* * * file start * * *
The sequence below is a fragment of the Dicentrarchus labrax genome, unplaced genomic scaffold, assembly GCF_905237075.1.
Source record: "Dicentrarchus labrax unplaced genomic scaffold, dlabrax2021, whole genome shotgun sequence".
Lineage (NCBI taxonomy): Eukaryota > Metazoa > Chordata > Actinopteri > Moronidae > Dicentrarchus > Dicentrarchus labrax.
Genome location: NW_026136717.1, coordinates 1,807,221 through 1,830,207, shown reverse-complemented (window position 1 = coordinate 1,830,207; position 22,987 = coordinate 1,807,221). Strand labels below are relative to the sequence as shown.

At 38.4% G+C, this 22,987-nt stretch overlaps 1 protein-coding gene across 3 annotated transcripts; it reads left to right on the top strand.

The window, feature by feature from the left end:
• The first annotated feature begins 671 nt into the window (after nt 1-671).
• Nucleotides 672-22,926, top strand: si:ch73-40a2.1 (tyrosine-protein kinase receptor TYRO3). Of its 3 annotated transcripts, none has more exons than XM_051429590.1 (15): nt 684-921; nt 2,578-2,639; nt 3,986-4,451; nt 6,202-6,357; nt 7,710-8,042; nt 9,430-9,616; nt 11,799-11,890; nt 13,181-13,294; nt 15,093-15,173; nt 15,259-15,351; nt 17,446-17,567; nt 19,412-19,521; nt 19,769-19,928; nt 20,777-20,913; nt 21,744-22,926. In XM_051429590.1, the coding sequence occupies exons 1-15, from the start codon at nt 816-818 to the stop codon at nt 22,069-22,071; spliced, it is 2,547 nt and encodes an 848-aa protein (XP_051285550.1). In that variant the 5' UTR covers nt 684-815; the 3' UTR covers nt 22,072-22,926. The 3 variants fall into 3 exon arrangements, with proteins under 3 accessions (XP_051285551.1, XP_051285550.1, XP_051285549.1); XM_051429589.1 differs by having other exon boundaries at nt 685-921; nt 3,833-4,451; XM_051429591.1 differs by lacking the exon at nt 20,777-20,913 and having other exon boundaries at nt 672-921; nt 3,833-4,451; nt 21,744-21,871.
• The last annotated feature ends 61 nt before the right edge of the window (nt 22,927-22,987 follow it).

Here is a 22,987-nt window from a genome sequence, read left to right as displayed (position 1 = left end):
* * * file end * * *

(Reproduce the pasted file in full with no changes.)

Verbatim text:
The sequence below is a fragment of the Dicentrarchus labrax genome, unplaced genomic scaffold, assembly GCF_905237075.1.
Source record: "Dicentrarchus labrax unplaced genomic scaffold, dlabrax2021, whole genome shotgun sequence".
Lineage (NCBI taxonomy): Eukaryota > Metazoa > Chordata > Actinopteri > Moronidae > Dicentrarchus > Dicentrarchus labrax.
Genome location: NW_026136717.1, coordinates 1,807,221 through 1,830,207, shown reverse-complemented (window position 1 = coordinate 1,830,207; position 22,987 = coordinate 1,807,221). Strand labels below are relative to the sequence as shown.

At 38.4% G+C, this 22,987-nt stretch overlaps 1 protein-coding gene across 3 annotated transcripts; it reads left to right on the top strand.

The window, feature by feature from the left end:
• The first annotated feature begins 671 nt into the window (after nt 1-671).
• Nucleotides 672-22,926, top strand: si:ch73-40a2.1 (tyrosine-protein kinase receptor TYRO3). Of its 3 annotated transcripts, none has more exons than XM_051429590.1 (15): nt 684-921; nt 2,578-2,639; nt 3,986-4,451; nt 6,202-6,357; nt 7,710-8,042; nt 9,430-9,616; nt 11,799-11,890; nt 13,181-13,294; nt 15,093-15,173; nt 15,259-15,351; nt 17,446-17,567; nt 19,412-19,521; nt 19,769-19,928; nt 20,777-20,913; nt 21,744-22,926. In XM_051429590.1, the coding sequence occupies exons 1-15, from the start codon at nt 816-818 to the stop codon at nt 22,069-22,071; spliced, it is 2,547 nt and encodes an 848-aa protein (XP_051285550.1). In that variant the 5' UTR covers nt 684-815; the 3' UTR covers nt 22,072-22,926. The 3 variants fall into 3 exon arrangements, with proteins under 3 accessions (XP_051285551.1, XP_051285550.1, XP_051285549.1); XM_051429589.1 differs by having other exon boundaries at nt 685-921; nt 3,833-4,451; XM_051429591.1 differs by lacking the exon at nt 20,777-20,913 and having other exon boundaries at nt 672-921; nt 3,833-4,451; nt 21,744-21,871.
• The last annotated feature ends 61 nt before the right edge of the window (nt 22,927-22,987 follow it).

Here is a 22,987-nt window from a genome sequence, read left to right as displayed (position 1 = left end):